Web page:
Western Growers' Jason Resnick Shares State Minimum Wage Changes to Take Effect January 1, 2018
- by Jessica Donnel
IRVINE, CA - For many members of the produce industry, January 1st, 2018 will not only bring cause to celebrate the New Year, but also cause to take a look at the changing minimum wage laws that may affect their businesses. In an effort to educate members of Western Growers, the Association’s Vice President & General Counsel Jason Resnick compiled a list of legislation that will affect employers in California, Arizona, and Colorado starting next month.
"With annual minimum wage increases, the erosion of the agricultural overtime exemption [in California], rising healthcare and workers’ compensation costs, and expanding regulatory burdens, many farmers are finding it increasingly difficult to compete with other states and other countries," Resnick tells me. "Farmers are price takers, not price setters—they can’t raise their prices to cover significantly higher employment and regulatory costs."
Below is Resnick's breakdown of how the minimum wage laws will affect Western Growers members in the following states:
In 2016, SB 3 was signed to gradually increase the minimum wage in California to $15 per hour by 2022. Beginning January 1, 2018, employers with 26 or more employees will be required to pay non-overtime-exempt employees $11.00 per hour while businesses with 25 or fewer employees will have to pay their non-exempt employees $10.50 per hour.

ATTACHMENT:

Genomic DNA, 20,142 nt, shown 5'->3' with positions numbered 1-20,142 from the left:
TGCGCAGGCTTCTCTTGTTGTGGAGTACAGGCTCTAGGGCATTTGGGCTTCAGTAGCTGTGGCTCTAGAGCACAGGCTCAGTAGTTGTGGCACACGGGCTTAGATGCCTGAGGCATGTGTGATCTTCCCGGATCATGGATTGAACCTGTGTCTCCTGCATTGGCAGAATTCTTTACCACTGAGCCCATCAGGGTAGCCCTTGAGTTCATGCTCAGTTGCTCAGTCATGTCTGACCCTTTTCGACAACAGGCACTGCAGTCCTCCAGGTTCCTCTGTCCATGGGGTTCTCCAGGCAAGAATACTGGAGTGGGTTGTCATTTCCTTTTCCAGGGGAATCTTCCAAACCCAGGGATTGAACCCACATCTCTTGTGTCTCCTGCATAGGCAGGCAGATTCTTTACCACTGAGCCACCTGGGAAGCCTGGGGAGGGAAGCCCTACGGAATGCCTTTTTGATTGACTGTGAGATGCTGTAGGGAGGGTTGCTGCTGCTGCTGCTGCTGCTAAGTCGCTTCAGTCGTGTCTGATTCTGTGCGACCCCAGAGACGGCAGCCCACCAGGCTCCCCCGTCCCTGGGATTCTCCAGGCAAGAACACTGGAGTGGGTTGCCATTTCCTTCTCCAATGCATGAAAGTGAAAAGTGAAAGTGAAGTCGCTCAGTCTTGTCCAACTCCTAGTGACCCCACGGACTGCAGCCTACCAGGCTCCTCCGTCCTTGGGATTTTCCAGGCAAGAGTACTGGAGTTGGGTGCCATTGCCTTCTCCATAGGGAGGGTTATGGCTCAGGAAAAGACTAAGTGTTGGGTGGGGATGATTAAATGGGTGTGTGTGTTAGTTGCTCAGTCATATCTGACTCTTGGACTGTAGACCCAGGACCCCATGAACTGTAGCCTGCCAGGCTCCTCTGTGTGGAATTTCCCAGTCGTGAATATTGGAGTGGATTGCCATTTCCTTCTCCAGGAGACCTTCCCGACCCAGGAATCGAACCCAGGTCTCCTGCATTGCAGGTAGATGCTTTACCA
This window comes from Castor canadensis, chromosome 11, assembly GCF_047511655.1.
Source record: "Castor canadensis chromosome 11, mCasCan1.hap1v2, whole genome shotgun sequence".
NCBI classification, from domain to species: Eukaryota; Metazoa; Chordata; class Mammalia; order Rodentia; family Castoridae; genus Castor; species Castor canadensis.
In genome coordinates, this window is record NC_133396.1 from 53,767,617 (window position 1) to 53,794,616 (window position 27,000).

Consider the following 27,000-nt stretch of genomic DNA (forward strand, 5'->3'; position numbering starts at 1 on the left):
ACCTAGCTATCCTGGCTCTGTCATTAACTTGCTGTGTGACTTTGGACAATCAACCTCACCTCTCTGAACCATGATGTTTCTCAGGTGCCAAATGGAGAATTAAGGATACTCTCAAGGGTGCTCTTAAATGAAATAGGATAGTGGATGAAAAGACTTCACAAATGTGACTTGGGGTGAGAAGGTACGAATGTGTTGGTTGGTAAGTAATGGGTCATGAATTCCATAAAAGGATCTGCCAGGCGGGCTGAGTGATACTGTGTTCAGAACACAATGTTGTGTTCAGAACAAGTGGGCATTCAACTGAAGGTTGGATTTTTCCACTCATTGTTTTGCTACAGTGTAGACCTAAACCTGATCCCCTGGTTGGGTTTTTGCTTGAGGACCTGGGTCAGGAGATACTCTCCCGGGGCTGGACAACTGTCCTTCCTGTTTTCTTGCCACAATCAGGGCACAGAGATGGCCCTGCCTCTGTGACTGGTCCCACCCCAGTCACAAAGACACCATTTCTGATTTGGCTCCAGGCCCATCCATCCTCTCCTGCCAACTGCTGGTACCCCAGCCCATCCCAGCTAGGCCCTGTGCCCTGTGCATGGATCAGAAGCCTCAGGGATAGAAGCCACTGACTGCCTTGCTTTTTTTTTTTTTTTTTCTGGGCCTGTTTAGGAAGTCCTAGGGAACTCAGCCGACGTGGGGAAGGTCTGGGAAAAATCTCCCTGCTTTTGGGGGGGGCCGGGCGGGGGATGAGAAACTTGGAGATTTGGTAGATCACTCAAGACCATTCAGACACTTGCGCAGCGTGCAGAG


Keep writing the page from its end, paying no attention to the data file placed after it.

The increased minimum wage rate also impacts the salary thresholds for exempt executives, administrators and professionals under California law, increasing it to $45,760 annually for employers with at least 26 employees, and $43,680 for employers with 25 or fewer employees. Employers should also be aware that a number of cities, such as San Francisco, Emeryville, and Oakland have higher minimum wage rates than the state.
Under Proposition 206, the Fair Wages and Healthy Families Act, Arizona’s minimum wage will increase to $10.50 per hour on January 1, 2018; $11.00 per hour in 2019; and $12.00 per hour in 2020. In 2021, the Arizona minimum wage will increase each year by the cost of living.
With the passage of Amendment 70, effective January 1, 2017, Colorado's minimum wage had been increased to $9.30 per hour and is increased annually by $0.90 each January 1 until it reaches $12 per hour effective January 2020. Thereafter, it will be adjusted annually for cost of living increases, as measured by the Consumer Price Index used for Colorado. For 2018, the minimum wage in Colorado is $10.20.
The minimum wage in New Mexico remains $7.50 per hour, which is greater than the federal minimum wage of $7.25. Some cities and municipalities in New Mexico have established their own minimum wage rates, including:
- Albuquerque: $8.75
- Bernalillo County: $8.65
- Santa Fe: $10.84
- Santa Fe County: $10.66
- Las Cruces: currently $9.20 to increase to $10.10 on January 1, 2019
As the country continues to look towards new legislation and regulation regarding wages, AndNowUKnow will continue to report on the shifting agricultural landscape. Until then, visit Western Growers' website to learn even more about all issues in Ag.